Returning for a moment to the Autumn Aintree meeting, I wonder how many readers noted the remarkable eight days in Stirling's racing career that ended there. These began at Goodwood, on the previous Saturday, when the Autumn meeting of the B.A.R.C. was held. The big race of that day was the Goodwood Trophy, 21 laps, in which Stirling drove in his calm and easy fashion to finish in the lead, the average speed over this course being 91.49 m.p h. He also made the fastest lap at almost 93 m.p.h. On that day he also scored two seconds and a third. The first of his seconds was in a 500 c.c. race, the second in a sports car race in which he drove a Lister-Bristol, and his third was achieved in the Woodcote Cup, in which he drove a Maserati. Incidentally, he made the fastest lap in the first two of these three races also, and in the 500 c.c. race he created a Goodwood lap record for cars of that capacity, 83.88 m.p.h.

Now just look back over these events, and you will realise that he won races at first class meetings in three widely different types of car, namely the 500 c.c. class, a sports car and the Maserati, a car designed and constructed with Grand Prix racing in view. Remembering also his achievements in such famous Rallies as the Monte Carlo and Alpine events, this shows that Stirling is no specialist, but is the complete motorist, capable of holding his own in all aspects of motor sport. His style and the ease of his driving make this possible. He understands cars, and is a master of the art of "taking them along" to get what he wants from them.

I am not sure that "driving" is the right word for this art, for it rather implies compulsion or force, and Stirling does not force his cars at all; he persuades them, with hands and feet that he moves thoughtfully and at exactly the right time to achieve what he wants in the most economical way, one that is calculated to allow the car itself to give full vent to its power. I suppose that there are racing drivers whose movements are violently energetic, and who themselves radiate an air of power proportional to that of the cars they drive. But that is not the way of the masters.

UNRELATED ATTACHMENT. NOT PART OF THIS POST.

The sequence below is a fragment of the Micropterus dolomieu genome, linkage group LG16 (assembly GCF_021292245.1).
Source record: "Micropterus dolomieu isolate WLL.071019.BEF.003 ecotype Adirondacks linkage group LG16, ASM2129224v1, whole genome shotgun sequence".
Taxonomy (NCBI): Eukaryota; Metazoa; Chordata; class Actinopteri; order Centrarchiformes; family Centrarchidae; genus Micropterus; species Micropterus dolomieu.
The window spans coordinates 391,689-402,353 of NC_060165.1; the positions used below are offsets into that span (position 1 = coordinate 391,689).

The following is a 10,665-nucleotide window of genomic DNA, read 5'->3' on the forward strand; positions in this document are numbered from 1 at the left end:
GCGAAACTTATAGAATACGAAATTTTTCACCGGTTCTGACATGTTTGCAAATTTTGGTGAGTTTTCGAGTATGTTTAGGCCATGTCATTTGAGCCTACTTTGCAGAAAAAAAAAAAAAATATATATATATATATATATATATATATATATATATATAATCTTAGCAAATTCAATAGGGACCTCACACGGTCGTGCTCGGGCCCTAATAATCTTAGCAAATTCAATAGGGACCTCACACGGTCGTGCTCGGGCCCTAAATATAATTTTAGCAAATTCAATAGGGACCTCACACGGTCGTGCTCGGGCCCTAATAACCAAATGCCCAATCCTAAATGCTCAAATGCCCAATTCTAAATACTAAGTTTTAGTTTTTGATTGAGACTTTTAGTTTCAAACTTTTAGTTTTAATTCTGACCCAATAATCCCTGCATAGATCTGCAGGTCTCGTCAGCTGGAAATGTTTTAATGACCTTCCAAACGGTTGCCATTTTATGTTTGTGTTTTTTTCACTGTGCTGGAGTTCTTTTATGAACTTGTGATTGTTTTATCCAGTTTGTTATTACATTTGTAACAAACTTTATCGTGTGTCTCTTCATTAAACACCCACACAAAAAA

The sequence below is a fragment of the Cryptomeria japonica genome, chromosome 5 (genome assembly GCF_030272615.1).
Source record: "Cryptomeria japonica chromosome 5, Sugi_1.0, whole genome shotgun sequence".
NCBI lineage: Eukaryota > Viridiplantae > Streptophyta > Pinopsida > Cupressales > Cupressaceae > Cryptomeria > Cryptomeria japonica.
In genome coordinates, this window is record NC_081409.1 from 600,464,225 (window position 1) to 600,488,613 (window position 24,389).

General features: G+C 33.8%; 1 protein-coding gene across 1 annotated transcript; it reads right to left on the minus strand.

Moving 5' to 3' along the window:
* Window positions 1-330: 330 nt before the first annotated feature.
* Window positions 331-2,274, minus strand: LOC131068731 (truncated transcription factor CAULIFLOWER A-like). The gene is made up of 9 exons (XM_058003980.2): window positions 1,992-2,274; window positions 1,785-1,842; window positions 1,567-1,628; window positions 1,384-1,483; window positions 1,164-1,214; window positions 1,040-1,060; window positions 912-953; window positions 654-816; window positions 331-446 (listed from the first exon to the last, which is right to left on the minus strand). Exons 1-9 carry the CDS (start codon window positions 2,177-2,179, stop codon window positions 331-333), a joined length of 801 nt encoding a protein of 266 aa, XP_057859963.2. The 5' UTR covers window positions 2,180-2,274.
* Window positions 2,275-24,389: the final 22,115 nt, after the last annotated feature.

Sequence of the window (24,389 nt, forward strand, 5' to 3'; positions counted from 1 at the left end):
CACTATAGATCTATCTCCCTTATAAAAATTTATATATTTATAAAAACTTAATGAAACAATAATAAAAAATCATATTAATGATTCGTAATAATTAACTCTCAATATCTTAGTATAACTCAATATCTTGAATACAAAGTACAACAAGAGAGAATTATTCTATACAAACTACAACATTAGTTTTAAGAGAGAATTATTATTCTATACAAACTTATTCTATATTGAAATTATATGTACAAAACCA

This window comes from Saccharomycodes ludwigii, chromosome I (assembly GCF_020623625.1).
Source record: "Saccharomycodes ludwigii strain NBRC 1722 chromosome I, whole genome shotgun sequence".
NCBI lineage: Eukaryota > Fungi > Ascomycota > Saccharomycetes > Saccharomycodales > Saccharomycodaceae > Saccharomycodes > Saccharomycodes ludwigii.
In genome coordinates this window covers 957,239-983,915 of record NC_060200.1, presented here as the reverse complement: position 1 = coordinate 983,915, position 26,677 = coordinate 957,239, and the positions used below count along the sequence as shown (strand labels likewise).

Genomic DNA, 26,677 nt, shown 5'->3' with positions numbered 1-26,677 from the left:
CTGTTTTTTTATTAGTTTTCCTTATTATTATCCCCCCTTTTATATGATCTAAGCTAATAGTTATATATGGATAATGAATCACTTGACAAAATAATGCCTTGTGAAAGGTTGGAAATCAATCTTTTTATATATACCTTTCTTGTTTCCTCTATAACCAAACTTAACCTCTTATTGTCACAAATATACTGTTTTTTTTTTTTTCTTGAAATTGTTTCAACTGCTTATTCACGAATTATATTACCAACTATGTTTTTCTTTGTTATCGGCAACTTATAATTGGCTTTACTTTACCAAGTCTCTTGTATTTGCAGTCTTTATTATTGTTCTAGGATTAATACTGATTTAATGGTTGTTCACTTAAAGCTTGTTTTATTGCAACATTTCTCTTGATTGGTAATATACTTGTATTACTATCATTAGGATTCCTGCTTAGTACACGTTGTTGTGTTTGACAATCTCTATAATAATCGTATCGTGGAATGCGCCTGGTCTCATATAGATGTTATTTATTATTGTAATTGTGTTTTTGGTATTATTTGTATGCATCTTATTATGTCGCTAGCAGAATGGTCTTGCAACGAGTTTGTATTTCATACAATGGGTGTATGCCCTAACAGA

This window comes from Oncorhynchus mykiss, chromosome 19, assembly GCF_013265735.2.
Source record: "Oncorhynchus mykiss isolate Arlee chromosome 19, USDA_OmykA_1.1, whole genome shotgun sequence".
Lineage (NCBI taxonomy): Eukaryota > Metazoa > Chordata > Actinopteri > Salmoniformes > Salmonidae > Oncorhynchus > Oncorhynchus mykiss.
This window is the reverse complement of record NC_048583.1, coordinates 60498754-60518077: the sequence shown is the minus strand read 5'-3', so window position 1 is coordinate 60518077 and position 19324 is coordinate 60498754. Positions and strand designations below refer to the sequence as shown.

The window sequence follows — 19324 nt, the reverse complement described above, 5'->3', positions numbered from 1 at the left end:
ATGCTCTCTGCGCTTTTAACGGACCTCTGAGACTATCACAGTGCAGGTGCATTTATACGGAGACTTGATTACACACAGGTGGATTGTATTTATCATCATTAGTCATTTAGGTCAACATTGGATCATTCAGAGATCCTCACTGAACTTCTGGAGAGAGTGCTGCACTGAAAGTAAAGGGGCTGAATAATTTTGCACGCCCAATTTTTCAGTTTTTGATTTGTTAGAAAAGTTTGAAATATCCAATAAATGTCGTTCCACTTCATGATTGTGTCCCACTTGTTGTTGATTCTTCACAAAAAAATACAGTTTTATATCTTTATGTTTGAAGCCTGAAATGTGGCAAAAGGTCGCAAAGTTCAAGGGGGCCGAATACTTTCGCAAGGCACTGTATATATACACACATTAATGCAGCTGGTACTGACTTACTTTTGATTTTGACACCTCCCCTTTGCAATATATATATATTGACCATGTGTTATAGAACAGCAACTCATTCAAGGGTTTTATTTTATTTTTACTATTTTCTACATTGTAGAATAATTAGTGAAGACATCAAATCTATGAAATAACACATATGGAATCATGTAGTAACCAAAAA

To illustrate this let me take you to a race that Stirling lost, a race that to me reveals one of the qualities that lie behind his remarkable successes in the motor racing world. This was the Italian Grand Prix at Monza in September of last year, a race that calls for high speed and acceleration. In it Stirling was battling with such famous drivers as Fangio, in a Mercedes-Benz, and Ascari, both world champions, with Gonzalez, Villoresi, Mike Hawthorn and many others.

Driving steadily and easily, Moss eventually came into third place, within reach of the two leaders, Fangio in his Mercedes-Benz and Ascari in his Ferrari. At the half distance the latter was a second ahead of Fangio and behind these came Moss and Villoresi, also in a Maserati. The two latter moved up, and then Villoresi tackled the leaders, only to retire with his clutch out of order. Moss now took up the running. First he swept past Fangio and then on the 45th lap he passed Ascari, and once in the lead, with the two greatest drivers of the present age pressing him, he drove on completely at ease and unruffled.

Perhaps it is very easy to be unruffled when leading or winning, but how many of us can preserve calm when our hopes and expectations are suddenly crushed? With 10 laps to go, and still leading, 20 seconds ahead of Fangio, Stirling suddenly found that his oil pressure was falling. He pulled into the pit, more oil was hastily poured in and off he went again in pursuit of Fangio, who in the meantime had gone ahead. But oil was streaming out of the tail of his car, and before he could stop the engine seized. With victory seemingly in his grasp, he was out of the race.